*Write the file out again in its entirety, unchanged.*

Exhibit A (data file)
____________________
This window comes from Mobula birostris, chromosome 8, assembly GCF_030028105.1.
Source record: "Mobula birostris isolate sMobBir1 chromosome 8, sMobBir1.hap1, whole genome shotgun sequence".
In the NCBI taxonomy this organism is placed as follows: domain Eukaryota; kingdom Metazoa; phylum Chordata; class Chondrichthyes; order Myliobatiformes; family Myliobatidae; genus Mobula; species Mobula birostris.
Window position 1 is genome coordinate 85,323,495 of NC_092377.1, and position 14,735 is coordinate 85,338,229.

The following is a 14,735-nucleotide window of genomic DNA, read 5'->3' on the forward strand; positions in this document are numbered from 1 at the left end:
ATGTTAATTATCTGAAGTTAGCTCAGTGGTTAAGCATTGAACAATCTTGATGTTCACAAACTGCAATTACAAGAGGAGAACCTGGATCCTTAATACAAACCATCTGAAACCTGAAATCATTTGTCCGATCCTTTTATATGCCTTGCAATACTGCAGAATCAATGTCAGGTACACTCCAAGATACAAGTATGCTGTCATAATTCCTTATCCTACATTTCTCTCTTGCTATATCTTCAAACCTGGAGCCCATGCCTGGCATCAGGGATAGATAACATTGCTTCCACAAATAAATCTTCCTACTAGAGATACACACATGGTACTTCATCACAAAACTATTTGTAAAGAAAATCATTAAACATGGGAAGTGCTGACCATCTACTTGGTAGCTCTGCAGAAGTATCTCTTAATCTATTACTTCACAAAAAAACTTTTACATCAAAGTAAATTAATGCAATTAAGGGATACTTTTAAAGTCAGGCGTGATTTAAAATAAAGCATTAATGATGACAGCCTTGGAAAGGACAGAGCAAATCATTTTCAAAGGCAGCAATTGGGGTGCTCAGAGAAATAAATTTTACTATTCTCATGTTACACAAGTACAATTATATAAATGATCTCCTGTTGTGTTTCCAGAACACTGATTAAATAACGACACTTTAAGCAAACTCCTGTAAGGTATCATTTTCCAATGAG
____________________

This window comes from Mobula birostris, chromosome 8, assembly GCF_030028105.1.
Source record: "Mobula birostris isolate sMobBir1 chromosome 8, sMobBir1.hap1, whole genome shotgun sequence".
In the NCBI taxonomy this organism is placed as follows: domain Eukaryota; kingdom Metazoa; phylum Chordata; class Chondrichthyes; order Myliobatiformes; family Myliobatidae; genus Mobula; species Mobula birostris.
Window position 1 is genome coordinate 85,323,495 of NC_092377.1, and position 14,735 is coordinate 85,338,229.

The following is a 14,735-nucleotide window of genomic DNA, read 5'->3' on the forward strand; positions in this document are numbered from 1 at the left end:
ATGTTAATTATCTGAAGTTAGCTCAGTGGTTAAGCATTGAACAATCTTGATGTTCACAAACTGCAATTACAAGAGGAGAACCTGGATCCTTAATACAAACCATCTGAAACCTGAAATCATTTGTCCGATCCTTTTATATGCCTTGCAATACTGCAGAATCAATGTCAGGTACACTCCAAGATACAAGTATGCTGTCATAATTCCTTATCCTACATTTCTCTCTTGCTATATCTTCAAACCTGGAGCCCATGCCTGGCATCAGGGATAGATAACATTGCTTCCACAAATAAATCTTCCTACTAGAGATACACACATGGTACTTCATCACAAAACTATTTGTAAAGAAAATCATTAAACATGGGAAGTGCTGACCATCTACTTGGTAGCTCTGCAGAAGTATCTCTTAATCTATTACTTCACAAAAAAACTTTTACATCAAAGTAAATTAATGCAATTAAGGGATACTTTTAAAGTCAGGCGTGATTTAAAATAAAGCATTAATGATGACAGCCTTGGAAAGGACAGAGCAAATCATTTTCAAAGGCAGCAATTGGGGTGCTCAGAGAAATAAATTTTACTATTCTCATGTTACACAAGTACAATTATATAAATGATCTCCTGTTGTGTTTCCAGAACACTGATTAAATAACGACACTTTAAGCAAACTCCTGTAAGGTATCATTTTCCAATGAG